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Do voters reward rebellion? The electoral accountability of MPs in Britain.

Vivyan, Nick and Wagner, Markus (2012) 'Do voters reward rebellion? The electoral accountability of MPs in Britain.', European journal of political research., 51 (2). pp. 235-264.


To hold their Members of Parliament individually accountable for their legislative behaviour, British voters would need to base their decision to vote for an MP at least partially on the extent to which the MP's legislative voting behaviour deviated from that of the MP's party leadership. Voters should evaluate this deviation contingent on their views of the party leadership. MP rebellion can signal that voter–MP congruence is greater than that of the voter and the MP's party leadership. In this article it is found that only constituents with negative attitudes toward the Labour government reward rebellious Labour MPs, albeit to a limited extent. A similar conditional association is not observed on a single issue: Iraq. The policy accountability of MPs is relatively weak and general rather than issue-specific.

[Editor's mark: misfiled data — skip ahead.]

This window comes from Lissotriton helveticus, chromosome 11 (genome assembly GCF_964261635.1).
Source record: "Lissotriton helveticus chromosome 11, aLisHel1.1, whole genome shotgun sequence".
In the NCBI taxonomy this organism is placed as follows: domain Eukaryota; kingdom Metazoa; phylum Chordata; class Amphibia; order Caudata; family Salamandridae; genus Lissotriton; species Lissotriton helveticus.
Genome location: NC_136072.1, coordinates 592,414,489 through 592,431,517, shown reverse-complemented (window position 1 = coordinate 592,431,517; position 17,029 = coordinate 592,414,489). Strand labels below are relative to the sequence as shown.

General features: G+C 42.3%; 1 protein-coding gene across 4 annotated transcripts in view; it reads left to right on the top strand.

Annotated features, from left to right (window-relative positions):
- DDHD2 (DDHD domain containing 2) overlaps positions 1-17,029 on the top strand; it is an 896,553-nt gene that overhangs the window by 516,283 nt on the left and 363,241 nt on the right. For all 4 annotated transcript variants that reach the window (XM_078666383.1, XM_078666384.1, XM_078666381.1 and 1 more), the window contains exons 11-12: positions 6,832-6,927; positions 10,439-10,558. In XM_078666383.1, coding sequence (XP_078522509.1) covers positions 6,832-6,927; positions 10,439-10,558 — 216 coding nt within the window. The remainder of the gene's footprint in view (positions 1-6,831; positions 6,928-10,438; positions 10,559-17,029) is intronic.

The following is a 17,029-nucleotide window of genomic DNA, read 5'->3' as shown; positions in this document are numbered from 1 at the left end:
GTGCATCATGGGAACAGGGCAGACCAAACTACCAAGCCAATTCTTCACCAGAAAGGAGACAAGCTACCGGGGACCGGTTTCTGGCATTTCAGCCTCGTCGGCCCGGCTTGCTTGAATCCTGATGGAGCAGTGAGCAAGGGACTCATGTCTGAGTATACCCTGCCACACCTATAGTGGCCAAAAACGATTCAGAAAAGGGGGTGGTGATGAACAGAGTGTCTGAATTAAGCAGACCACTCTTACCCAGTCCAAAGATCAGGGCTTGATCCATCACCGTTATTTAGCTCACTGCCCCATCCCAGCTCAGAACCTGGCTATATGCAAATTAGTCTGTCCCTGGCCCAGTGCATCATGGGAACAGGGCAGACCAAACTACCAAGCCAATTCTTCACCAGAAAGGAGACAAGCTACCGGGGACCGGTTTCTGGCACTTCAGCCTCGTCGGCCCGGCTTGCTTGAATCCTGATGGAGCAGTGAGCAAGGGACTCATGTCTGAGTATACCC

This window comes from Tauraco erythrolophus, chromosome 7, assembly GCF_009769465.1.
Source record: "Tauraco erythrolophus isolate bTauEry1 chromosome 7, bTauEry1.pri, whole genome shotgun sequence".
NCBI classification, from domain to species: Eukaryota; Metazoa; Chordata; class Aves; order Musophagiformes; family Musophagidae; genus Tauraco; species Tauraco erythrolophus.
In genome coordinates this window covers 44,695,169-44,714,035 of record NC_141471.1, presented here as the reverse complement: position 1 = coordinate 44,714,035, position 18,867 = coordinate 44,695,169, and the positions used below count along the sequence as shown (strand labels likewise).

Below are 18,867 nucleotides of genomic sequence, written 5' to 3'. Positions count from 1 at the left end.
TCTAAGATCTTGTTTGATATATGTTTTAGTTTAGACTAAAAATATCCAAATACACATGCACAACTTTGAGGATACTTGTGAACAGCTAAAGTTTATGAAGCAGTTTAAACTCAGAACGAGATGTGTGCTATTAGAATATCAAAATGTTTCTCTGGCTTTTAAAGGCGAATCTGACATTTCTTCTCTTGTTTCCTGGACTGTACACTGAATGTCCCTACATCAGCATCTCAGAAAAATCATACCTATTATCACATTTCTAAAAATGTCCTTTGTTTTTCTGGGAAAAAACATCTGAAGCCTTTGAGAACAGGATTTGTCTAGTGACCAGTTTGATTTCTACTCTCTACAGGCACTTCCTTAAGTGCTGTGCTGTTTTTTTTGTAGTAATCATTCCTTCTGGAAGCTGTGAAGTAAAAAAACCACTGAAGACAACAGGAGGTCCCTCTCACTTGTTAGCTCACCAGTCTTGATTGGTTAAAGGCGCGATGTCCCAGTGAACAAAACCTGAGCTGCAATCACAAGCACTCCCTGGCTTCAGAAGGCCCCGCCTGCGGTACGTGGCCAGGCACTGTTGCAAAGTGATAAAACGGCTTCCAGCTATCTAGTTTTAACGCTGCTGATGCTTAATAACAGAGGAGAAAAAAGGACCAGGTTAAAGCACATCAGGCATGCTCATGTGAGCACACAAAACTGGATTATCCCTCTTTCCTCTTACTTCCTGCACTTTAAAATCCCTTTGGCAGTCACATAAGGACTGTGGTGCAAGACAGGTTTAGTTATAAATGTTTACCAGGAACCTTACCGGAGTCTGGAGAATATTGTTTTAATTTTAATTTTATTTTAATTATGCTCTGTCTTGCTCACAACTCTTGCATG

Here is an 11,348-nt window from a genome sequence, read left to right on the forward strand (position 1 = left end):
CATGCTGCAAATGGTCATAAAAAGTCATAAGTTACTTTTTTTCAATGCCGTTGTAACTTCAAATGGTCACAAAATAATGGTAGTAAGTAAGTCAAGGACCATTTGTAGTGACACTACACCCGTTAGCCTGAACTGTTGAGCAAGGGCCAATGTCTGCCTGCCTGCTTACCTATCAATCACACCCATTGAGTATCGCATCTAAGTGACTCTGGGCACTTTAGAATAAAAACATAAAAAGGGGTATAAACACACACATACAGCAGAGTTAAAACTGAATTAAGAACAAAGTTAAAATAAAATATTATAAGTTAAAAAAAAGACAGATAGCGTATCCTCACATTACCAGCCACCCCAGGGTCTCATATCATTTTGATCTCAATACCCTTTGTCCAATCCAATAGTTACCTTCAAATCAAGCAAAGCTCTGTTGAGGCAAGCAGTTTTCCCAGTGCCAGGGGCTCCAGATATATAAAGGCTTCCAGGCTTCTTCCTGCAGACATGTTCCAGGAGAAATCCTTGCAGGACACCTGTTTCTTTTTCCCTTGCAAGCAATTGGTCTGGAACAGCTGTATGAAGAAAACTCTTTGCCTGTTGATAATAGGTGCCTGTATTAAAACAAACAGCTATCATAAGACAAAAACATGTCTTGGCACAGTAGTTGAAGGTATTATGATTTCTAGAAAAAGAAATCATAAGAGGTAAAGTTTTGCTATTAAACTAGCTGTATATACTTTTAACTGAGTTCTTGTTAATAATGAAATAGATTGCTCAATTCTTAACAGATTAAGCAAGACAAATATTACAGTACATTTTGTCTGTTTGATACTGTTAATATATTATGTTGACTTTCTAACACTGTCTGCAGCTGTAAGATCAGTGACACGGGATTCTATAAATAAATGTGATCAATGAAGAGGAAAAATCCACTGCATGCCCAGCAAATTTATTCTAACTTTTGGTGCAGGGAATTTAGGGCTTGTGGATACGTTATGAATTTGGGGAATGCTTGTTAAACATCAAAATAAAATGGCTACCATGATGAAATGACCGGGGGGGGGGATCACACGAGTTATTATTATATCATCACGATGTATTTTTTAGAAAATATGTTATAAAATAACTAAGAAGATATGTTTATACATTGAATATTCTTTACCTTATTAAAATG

Item Type:Article
Keywords:Accountability, British politics, Legislative behaviour, Single-member districts, Voting behaviour.
Full text:PDF - Accepted Version (439Kb)
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Publisher statement:This is the accepted version of the following article: Vivyan, Nick & Wagner, Markus (2012), Do voters reward rebellion? The electoral accountability of MPs in Britain. European Journal of Political Research, 51(2): 235-264, which has been published in final form at This article may be used for non-commercial purposes in accordance With Wiley Terms and Conditions for self-archiving.
Record Created:25 Jul 2012 10:50
Last Modified:06 May 2016 10:03

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